I am giving a keynote speech on this topic at the upcoming MEF Global Consumer Trust Summit in San Francisco, and, as such, thought I would share some of my thinking regarding consumer trust and online privacy.
Unless you live in a cave and have never touched a computer or smartphone, your most intimate secrets and personal information are for sale.
Indeed, it’s now old news that everything you do online is captured, packaged up, resold and used for a variety of purposes.
But what most people don’t understand is how quickly online privacy invasion is evolving.
Historically, you’ve been told that the companies you interact with online take steps to safeguard the privacy of their users and, while they may sell data in anonymous or aggregate form, they absolutely do not share their users’ personal information directly with other companies.
In the past few years, that “red line” of privacy protection has been crossed.
For example, if you look at this infographic from Neustar, you’ll see an example of how companies are now using personal information that is specific to an individual to sell things to them.
In the infographic, a hotel website uses Neustar’s “Authoritative Identity” system and can determine that an individual named Chris who is visiting the hotel website lives in the mountains of Denver, visits Hawaii twice a year, is enrolled in one hotel loyalty program and two airline mileage programs, has a P.O. box and no landline, uses 4 different email addresses, and owns a mobile phone, tablet and laptop.
Clearly, Neustar knows a lot about Chris, including, no doubt, his full name. The fact that Neustar doesn’t directly provide the name to the hotel site is not that relevant to a robust discussion on online privacy issues. Everything about Chris is known and his private life details have been collected, packaged up and monetized.
Data mining is the technology that companies use when they aggregate consumer data and use it to target offerings to them.
The advent of Big Data took data mining to new heights. Before Big Data, we didn’t have affordable computer, database, storage and processing technologies that had the scale to sift through massive amounts of data. In 2006, that started to change with the introduction of big data software like Hadoop, which used distributed storage and distributed processing to introduce a new era of data mining that could handle quantities of data that previously were too big to mine.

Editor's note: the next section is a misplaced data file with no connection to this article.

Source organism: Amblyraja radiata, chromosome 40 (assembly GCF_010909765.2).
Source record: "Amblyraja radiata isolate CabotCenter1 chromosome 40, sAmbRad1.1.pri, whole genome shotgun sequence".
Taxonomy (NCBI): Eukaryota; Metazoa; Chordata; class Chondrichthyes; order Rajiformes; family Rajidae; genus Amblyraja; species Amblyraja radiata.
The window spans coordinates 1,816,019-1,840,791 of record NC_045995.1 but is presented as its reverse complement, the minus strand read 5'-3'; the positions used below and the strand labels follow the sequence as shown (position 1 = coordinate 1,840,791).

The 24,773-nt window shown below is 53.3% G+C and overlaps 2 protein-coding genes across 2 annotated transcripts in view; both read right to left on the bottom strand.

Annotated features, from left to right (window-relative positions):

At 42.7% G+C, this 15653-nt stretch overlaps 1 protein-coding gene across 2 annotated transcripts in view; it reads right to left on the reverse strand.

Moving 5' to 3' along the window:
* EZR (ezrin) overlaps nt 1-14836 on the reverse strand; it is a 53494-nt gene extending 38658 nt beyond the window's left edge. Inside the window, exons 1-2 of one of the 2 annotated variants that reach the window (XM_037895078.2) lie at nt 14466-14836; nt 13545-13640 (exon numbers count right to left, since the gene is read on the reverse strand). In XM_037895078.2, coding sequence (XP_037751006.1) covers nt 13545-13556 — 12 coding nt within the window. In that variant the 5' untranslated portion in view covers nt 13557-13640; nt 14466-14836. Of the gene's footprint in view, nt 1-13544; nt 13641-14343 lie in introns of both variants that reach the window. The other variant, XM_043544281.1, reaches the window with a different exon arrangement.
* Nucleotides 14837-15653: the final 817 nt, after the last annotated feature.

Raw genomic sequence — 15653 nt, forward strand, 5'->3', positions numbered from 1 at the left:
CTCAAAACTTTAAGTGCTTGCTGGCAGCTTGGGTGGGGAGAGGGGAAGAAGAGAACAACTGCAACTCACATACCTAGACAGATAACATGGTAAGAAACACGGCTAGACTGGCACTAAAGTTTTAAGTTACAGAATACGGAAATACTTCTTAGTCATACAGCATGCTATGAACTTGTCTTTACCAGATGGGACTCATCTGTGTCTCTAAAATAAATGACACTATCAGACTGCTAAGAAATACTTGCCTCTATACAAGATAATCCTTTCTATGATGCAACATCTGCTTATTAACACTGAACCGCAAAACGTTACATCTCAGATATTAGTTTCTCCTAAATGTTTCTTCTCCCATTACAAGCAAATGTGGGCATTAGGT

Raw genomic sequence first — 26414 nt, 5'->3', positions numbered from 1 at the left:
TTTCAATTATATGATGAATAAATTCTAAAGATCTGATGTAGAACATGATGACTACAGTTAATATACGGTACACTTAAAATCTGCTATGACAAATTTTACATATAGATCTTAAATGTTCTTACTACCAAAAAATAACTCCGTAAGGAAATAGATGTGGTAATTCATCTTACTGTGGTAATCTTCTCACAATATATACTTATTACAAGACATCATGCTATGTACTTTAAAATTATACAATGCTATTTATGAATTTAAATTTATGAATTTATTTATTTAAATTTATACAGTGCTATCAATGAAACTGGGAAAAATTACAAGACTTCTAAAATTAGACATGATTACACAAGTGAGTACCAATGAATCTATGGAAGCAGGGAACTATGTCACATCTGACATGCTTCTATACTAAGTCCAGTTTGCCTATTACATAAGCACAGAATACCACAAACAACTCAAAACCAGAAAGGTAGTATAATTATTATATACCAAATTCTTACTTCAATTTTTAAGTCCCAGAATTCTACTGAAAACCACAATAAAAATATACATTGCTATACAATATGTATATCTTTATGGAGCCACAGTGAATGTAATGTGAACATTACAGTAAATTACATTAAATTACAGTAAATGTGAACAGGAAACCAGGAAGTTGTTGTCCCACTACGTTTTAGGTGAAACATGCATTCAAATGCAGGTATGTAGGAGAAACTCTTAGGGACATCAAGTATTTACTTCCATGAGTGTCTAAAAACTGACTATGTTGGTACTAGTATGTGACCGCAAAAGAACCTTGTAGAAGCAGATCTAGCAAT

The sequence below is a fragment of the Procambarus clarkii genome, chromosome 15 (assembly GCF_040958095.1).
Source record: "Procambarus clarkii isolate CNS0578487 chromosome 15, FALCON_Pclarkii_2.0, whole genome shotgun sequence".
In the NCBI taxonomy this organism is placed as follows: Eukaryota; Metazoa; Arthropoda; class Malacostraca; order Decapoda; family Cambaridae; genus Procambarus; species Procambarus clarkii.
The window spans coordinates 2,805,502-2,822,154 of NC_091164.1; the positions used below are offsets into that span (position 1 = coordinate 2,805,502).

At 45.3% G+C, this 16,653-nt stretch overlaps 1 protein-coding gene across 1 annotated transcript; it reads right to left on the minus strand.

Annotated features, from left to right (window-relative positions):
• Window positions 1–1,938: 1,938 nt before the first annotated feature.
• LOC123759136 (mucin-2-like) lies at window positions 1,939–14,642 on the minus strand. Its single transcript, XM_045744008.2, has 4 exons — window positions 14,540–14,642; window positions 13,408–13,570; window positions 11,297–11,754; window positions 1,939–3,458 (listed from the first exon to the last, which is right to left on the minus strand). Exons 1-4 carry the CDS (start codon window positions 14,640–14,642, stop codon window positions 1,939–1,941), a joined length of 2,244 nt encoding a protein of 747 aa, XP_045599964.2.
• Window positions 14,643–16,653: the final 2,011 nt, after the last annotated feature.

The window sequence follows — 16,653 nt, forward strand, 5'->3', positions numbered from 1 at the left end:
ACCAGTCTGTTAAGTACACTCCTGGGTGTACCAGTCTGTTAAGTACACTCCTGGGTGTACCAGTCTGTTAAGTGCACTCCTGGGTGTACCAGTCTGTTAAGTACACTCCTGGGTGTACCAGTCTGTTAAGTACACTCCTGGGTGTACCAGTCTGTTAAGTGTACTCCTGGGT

Today, Big Data is a big business. We’ve layered in machine learning technologies to process all of the personal data that has been aggregated and the companies that possess this technology know everything about us — and often more than even we know about ourselves.
Remember the case in which Target’s data mining software determined that a young woman was pregnant even before her father knew it? That was four years ago, a lifetime in the world of technology evolution. With the many improvements in personal data mining since then, one can only imagine what companies can determine about us now.
And guess what? The biggest limitation of Big Data data mining is about to go away. Hadoop and other vendors solved the software problem for analyzing vast quantities of data but that just led to hitting another bottleneck: hardware.
The computers’ inability to put more data in memory is what is currently limiting Big Data solutions from handling the next order-of-magnitude increase in data volumes. Co-creator of Hadoop says that new memory technologies that are coming “give you orders of magnitude faster access to persistent storage and also, combined with that, hardware that lets you access that memory over a network without involving the remote CPU, so basically every machine on a cluster can have micro-second-level access to all the memory in that cluster. And that’s going to be a game changer. “
A game changer indeed. Your personal information and your online privacy, as compromised as they are to date, will now be sliced and diced, bought and sold, in ways that you cannot even imagine.
Think about what could be concluded about you by feeding every email you have sent and every website you have visited and every credit card purchase you have made into a massive big data engine that uses artificial intelligence to make conclusions about you.
The Internet of Things will dramatically increase the number of touchpoints for digital privacy invasion. When all of the Things that we interact with are online, all of the private information about what Things we own and how we use them will undoubtedly be cut up and sold to the highest bidders.
If your car or refrigerator knows something about you, trust me that data miners are going to want to feed that information into their datasets.
So far, I’ve only discussed legal uses of your personal data.
Now, take into account that your personal data exists in countless databases out there.